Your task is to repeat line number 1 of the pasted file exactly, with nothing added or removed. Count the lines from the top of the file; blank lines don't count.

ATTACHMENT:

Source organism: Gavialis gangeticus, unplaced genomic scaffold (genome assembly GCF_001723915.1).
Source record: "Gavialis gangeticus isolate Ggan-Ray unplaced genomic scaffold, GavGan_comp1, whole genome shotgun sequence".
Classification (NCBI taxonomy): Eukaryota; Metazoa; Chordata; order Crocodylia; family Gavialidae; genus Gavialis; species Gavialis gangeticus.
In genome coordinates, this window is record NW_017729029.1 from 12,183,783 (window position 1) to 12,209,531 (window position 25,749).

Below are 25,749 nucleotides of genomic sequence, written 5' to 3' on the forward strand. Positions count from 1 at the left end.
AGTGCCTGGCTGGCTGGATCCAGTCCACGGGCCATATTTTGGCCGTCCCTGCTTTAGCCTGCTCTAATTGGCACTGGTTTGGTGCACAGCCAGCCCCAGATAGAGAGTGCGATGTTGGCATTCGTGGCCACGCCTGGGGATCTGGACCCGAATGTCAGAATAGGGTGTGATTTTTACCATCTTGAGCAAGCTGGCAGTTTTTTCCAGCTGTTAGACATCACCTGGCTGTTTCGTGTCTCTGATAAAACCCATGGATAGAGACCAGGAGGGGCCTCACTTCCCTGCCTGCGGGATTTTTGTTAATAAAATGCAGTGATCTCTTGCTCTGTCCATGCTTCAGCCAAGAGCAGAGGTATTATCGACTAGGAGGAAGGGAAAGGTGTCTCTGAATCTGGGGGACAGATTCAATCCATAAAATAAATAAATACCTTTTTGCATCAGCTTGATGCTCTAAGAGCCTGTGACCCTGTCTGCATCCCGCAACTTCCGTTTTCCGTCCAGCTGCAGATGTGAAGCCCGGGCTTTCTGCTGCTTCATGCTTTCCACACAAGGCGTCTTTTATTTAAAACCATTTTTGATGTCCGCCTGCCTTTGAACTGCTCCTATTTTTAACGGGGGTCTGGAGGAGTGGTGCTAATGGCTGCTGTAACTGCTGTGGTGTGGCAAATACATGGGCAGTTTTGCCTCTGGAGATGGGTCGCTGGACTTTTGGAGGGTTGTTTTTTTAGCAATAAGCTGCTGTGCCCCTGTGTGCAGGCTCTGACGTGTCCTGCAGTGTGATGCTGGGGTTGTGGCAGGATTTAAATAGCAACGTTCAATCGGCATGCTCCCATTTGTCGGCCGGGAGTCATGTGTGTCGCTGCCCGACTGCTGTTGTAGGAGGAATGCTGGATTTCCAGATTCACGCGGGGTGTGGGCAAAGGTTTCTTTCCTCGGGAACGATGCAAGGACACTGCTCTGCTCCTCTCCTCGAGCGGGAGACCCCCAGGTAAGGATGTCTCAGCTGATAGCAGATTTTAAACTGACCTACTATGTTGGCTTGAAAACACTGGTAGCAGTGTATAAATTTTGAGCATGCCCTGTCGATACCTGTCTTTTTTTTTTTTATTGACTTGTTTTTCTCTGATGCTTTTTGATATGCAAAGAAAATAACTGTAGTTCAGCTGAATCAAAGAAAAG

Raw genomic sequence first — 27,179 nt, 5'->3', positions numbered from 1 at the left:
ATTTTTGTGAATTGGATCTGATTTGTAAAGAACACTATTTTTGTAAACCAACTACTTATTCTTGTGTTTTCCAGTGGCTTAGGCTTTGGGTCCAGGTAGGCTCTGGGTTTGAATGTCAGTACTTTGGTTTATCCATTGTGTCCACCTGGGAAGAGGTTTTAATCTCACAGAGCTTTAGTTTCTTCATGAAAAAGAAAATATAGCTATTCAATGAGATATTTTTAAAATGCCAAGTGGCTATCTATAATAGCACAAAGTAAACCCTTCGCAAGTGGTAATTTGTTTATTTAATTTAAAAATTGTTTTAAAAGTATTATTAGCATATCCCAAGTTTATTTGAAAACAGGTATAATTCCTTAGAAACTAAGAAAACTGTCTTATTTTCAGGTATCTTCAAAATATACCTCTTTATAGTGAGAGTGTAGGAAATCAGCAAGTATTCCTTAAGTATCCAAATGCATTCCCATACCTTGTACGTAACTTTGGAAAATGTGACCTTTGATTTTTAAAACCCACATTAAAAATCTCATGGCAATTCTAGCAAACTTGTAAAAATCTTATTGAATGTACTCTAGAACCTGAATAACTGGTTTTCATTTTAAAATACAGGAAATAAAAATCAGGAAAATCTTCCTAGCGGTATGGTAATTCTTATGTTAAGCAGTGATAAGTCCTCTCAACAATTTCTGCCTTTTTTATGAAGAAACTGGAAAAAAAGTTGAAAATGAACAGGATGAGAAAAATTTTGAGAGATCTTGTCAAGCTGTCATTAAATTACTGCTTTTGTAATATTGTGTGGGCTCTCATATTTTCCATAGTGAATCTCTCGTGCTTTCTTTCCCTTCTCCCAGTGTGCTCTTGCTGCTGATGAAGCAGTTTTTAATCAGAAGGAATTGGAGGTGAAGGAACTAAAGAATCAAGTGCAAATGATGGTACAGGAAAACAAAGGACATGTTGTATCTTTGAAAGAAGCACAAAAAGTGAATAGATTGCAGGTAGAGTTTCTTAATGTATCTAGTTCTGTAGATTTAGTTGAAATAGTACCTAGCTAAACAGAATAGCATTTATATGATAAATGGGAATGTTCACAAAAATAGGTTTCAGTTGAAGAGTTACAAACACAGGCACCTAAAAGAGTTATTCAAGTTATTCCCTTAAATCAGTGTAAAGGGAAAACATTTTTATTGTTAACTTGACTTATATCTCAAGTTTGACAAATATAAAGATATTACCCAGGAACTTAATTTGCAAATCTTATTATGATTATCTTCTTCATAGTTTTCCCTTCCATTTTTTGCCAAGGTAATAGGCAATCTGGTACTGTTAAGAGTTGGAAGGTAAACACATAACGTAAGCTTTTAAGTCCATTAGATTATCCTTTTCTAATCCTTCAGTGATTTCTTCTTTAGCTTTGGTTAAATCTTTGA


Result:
Source organism: Gavialis gangeticus, unplaced genomic scaffold (genome assembly GCF_001723915.1).